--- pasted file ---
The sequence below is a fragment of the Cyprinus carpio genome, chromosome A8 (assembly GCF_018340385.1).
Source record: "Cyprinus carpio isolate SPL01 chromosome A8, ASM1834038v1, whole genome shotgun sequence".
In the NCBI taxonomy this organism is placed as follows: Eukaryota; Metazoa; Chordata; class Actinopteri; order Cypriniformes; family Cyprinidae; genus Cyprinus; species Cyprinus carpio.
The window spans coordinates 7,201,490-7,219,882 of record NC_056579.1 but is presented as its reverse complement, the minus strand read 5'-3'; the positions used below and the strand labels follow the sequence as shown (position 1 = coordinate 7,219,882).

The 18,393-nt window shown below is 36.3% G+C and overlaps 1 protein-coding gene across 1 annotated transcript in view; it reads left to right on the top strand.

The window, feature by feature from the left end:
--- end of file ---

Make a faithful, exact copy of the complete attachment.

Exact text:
The sequence below is a fragment of the Cyprinus carpio genome, chromosome A8 (assembly GCF_018340385.1).
Source record: "Cyprinus carpio isolate SPL01 chromosome A8, ASM1834038v1, whole genome shotgun sequence".
In the NCBI taxonomy this organism is placed as follows: Eukaryota; Metazoa; Chordata; class Actinopteri; order Cypriniformes; family Cyprinidae; genus Cyprinus; species Cyprinus carpio.
The window spans coordinates 7,201,490-7,219,882 of record NC_056579.1 but is presented as its reverse complement, the minus strand read 5'-3'; the positions used below and the strand labels follow the sequence as shown (position 1 = coordinate 7,219,882).

The 18,393-nt window shown below is 36.3% G+C and overlaps 1 protein-coding gene across 1 annotated transcript in view; it reads left to right on the top strand.

The window, feature by feature from the left end: